JOHNSON CITY, Tenn. (WJHL) — When Hunter’s Lake homeowner Susan Carson saw the agenda item for the homeowner’s association March 22, the bird lover knew she didn’t want to miss the meeting.

Along with mundane items like dog waste bin installation and “Darlene Francis’ Customary Spring Cleaning,” the new business agenda included “Consideration of Additional Goose Deterrence.”

The item included two subsections: a proposal from Critter Getter, a contracted company which helps try to keep resident geese off the paved trails that wind around the neighborhood’s four small lakes, and; “USDA Info.”

Carson was glad she showed up — and appalled at what she heard. The three board members in attendance discussed a more severe plan than anything that had been tried over years of not always peaceful co-existence with the large waterfowl.

The board voted unanimously to pursue a plan to remove the geese — a process that requires a federal permit through USDA and, as often as not, ends in their deaths.

“The question was posed, ‘do they kill the geese?'” Carson told News Channel 11. “And they looked at each other, the board members, and said ‘yes, they kill the geese.'”

Karen Frederick also attended the meeting. She shared Carson’s distaste for the plan and joined her in an effort to halt the plan.

“They’re not harming any of us,” Frederick said, the spring sunlight glittering off the water behind her. “And they’re beautiful.” She called the approach “totally immoral.”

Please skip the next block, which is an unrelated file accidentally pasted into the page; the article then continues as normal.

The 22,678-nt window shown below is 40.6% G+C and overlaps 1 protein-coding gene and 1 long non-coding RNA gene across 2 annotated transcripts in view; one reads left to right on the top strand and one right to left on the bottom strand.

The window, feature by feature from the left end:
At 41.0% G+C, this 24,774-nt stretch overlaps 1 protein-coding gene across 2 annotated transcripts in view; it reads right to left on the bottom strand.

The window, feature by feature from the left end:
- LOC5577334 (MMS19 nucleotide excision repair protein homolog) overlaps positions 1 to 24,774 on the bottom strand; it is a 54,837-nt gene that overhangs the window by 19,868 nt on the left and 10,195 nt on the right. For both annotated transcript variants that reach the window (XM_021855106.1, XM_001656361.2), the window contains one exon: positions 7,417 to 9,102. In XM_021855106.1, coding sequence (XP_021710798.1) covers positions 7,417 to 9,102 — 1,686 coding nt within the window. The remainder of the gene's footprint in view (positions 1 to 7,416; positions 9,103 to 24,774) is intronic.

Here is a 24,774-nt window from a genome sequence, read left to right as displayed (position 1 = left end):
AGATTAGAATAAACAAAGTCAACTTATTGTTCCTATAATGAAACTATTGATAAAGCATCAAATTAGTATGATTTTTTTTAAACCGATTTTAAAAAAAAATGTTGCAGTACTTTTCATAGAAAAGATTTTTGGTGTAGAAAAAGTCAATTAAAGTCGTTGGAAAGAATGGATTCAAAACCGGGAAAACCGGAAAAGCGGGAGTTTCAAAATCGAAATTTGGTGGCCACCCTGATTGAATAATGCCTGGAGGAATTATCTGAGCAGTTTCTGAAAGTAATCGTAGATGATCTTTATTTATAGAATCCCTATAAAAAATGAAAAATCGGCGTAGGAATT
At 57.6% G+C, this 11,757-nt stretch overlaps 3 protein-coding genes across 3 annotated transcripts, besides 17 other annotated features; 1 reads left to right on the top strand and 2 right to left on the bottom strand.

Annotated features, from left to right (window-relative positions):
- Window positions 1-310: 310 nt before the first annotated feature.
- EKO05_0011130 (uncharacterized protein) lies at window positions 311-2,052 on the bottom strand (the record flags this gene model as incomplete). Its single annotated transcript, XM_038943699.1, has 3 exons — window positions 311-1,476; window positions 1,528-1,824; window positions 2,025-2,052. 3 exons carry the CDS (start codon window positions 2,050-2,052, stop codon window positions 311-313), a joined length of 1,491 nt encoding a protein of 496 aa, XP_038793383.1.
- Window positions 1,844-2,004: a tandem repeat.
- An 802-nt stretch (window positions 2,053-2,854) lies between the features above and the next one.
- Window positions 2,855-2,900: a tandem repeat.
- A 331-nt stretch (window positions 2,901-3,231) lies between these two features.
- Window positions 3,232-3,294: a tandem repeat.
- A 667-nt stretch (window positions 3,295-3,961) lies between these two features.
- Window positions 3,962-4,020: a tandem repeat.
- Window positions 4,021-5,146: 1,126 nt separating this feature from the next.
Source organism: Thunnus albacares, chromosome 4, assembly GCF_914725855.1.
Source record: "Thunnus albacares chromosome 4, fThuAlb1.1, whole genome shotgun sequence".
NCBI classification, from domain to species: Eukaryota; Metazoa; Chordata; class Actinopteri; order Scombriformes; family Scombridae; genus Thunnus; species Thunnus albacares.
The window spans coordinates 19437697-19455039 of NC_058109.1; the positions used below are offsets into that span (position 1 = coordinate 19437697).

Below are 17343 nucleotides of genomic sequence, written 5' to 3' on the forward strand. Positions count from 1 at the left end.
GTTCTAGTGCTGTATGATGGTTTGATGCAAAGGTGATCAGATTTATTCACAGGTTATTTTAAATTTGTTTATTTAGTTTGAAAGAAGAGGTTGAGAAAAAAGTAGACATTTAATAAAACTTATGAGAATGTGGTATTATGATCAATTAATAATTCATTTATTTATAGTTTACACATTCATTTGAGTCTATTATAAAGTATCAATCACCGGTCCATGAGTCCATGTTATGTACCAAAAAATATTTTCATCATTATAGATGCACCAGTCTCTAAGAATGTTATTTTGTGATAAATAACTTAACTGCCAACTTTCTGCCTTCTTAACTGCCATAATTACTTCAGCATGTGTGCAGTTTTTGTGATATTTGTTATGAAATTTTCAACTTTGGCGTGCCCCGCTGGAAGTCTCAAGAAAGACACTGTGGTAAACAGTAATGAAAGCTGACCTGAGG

News Channel 11 reached out to board president Peter Tebbe. He declined an interview but sent this statement: “The Board is committed to ensuring all owners have an opportunity to offer feedback in advance of any further action.”

The board plans to send a survey to the 130 or so homeowners in the coming days to gauge opinion on the issue.

Critter Getter has employed multiple efforts at deterring the geese, but the HOA hasn’t ever pursued the removal option.

Residents walking the 4,500-foot trail that winds through the lakes all said they either like the geese being part of the neighborhood or at the very least happily tolerate them.

“Usually I walk it twice a day,” Joshua Grossman said as he and his wife Mickey strolled past rushes along the lakeshore and avoided stray piles of goose droppings.

Resident Susan Carson attended the March 22 HOA meeting and began an effort to prevent removal of the geese.

“I just tell him to watch his step,” Mickey Grossman said.

Another neighbor, Terry Cabe, was more frank. “The poop?” he said. “Well come on, poop is poop. It doesn’t bother me.”

The removal option — here’s how it can be done

Removing Canada geese by any means requires a federal “migratory bird depredation permit” due to their protected status from the Migratory Bird Treaty Act. Those permits come through the U.S. Fish & Wildlife Service and require a specific online application process.

Ultimately, any successful permit in this region requires completion of a “Form 37” consultation that would go through the office of Erin Patrick, a wildlife biologist and district supervisor with the USDA’s Animal and Plant Health Inspection Service and its Wildlife Services branch.

“Wildlife Services will provide technical assistance to requests for assistance and has provided technical assistance to the HOA about how to reduce the damage caused by the Canada Geese on their property,” Patrick told News Channel 11 in an email Thursday. 

“As with all wildlife damage issues — Wildlife Services provided them with a multifaceted approach to decrease the damage.”

Patrick said neither the HOA nor Critter Getter has filed a Form 37 with her office as yet. She would be the one to sign off on that, and she said no such consultations have been requested for the property.